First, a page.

Adopting a Neglected or Abused Pet
When a local animal shelter rescues an animal from an abusive or neglectful living situation, there is often a large movement from the public to get it adopted into a loving home. It is not uncommon to see shelters setting up adoption clinics in malls and pet stores, and it’s hard to pass by without stopping to pet an adorable cat or dog in need. While many people want to take these animals in and shower them with love, the new owners of a formerly abused pet must be prepared to care for their pet’s lingering, and potentially permanent, psychological damage.
Your first reaction when hearing about a case of animal neglect or cruelty may be to adopt the pet to give it the life it deserves, but AnimalSheltering.org reports that potential adopters must ask themselves whether they truly want a pet, or are simply acting out of sympathy. If you don’t actually want a pet, but do want the best for the abused animals, it may be best to make a donation to the animal shelter or write to legislators in support of anti-cruelty bills.
Some people are fit to be pet parents to a formerly abused animal. If you’re ready to handle the responsibility, there are health and behavioral issues that you should be on the lookout for. Whether intentionally physically harmed by its previous owner or severely neglected, your new dog or cat may suffer numerous medical problems that may require special veterinary attention. Specialty pet meds such as digestive aids or cures for respiratory medications, may be necessary to treat common ailments experienced by animals left in abusive situations. Owners should be prepared for these costs and the potential need to administer certain veterinary care themselves when needed.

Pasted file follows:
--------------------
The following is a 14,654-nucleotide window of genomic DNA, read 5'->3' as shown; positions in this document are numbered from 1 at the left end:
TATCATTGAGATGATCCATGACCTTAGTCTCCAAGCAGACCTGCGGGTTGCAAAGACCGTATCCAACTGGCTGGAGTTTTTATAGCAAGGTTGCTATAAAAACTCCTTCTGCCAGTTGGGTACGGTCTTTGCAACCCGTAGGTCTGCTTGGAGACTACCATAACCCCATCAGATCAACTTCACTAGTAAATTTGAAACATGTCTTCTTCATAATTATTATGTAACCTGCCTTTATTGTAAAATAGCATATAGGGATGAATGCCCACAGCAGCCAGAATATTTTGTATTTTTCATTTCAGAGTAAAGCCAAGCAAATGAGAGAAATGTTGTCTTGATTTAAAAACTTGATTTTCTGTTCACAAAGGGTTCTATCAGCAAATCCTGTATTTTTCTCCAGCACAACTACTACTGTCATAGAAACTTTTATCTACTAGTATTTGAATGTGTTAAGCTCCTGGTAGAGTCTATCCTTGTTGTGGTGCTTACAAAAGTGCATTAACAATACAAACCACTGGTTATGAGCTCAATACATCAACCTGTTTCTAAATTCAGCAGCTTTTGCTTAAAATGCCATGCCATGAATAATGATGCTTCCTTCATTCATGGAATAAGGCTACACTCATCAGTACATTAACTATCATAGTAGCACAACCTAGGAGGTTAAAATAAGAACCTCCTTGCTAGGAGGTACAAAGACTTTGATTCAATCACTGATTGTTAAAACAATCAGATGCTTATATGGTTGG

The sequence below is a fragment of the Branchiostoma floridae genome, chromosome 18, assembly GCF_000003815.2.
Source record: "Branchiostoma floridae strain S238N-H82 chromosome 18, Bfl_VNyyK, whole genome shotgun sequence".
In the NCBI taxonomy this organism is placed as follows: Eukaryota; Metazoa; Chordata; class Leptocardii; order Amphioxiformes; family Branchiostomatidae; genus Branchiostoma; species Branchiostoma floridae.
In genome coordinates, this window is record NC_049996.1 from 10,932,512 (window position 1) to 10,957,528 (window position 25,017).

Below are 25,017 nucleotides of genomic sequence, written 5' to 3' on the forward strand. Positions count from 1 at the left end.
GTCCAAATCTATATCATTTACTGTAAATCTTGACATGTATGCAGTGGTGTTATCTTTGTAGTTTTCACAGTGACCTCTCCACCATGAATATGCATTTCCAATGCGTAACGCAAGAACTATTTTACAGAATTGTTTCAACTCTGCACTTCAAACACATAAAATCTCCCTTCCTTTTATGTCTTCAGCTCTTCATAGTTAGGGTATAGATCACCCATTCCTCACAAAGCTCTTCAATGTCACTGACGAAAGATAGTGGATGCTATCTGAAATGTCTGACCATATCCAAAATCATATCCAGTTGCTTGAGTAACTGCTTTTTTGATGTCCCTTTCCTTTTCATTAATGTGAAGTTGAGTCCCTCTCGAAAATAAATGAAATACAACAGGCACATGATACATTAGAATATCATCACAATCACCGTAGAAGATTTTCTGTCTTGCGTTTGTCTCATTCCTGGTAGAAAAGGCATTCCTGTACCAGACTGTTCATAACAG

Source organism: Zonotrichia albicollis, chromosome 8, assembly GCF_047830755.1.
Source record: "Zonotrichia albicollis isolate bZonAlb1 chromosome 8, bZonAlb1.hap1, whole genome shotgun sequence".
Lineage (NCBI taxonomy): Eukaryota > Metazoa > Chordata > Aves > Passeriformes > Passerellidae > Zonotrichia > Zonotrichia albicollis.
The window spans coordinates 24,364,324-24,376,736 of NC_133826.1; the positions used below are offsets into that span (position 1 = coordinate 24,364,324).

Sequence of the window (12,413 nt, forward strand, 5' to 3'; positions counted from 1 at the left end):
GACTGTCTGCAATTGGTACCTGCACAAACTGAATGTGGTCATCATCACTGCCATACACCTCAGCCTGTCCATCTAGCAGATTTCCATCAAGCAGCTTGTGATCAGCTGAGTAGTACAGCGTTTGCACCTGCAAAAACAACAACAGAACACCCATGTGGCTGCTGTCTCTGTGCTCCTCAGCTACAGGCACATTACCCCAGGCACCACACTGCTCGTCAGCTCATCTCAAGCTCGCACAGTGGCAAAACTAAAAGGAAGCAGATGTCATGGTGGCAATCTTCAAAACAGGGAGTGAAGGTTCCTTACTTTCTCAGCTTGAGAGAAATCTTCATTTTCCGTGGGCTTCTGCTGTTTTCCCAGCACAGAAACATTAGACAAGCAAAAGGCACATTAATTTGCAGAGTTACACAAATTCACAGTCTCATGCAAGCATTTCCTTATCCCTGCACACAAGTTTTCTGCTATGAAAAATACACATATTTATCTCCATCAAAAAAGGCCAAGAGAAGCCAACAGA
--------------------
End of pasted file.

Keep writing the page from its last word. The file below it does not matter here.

Many rescue cats and dogs have been deprived of food and water for a long time, which can lead to the development of eating disorders. They may gulp down their food quickly and throw it up, or refuse to eat in front of anyone. Check with your vet to make sure there are no underlying diseases affecting your new pet’s appetite. You may need to give small portions of food over an extended period of time to help your pet eat at a normal pace.
The psychological effects of abuse are some of the worst, and can cause a dog or cat to be forever timid, so it probably will not be possible to conduct normal activities such as walks in crowded areas. Animals in abusive situations are usually deprived of proper socializing opportunities with other animals, so special care must be taken to restrain unsocialized dogs since they may run away and act in fear. Reassure your new pet that its new home is a happy and safe one by rewarding positive behavior with treats.
Ensure that you’re prepared to take the proper steps to care for a special needs pet before you find yourself in a situation where you feel overwhelmed by the responsibility. With time and patience, you’ll find that these pets can make a great addition to your household.Jackie is a writer for 1-800-PetMeds, and loves to help and support the pet community. You can find PetMeds on Twitter or connect with PetMeds on Facebook. Please check out the Administrator’s previous posts on taking in a formerly abused or neglected pet, too! Here Here Here Thanks:)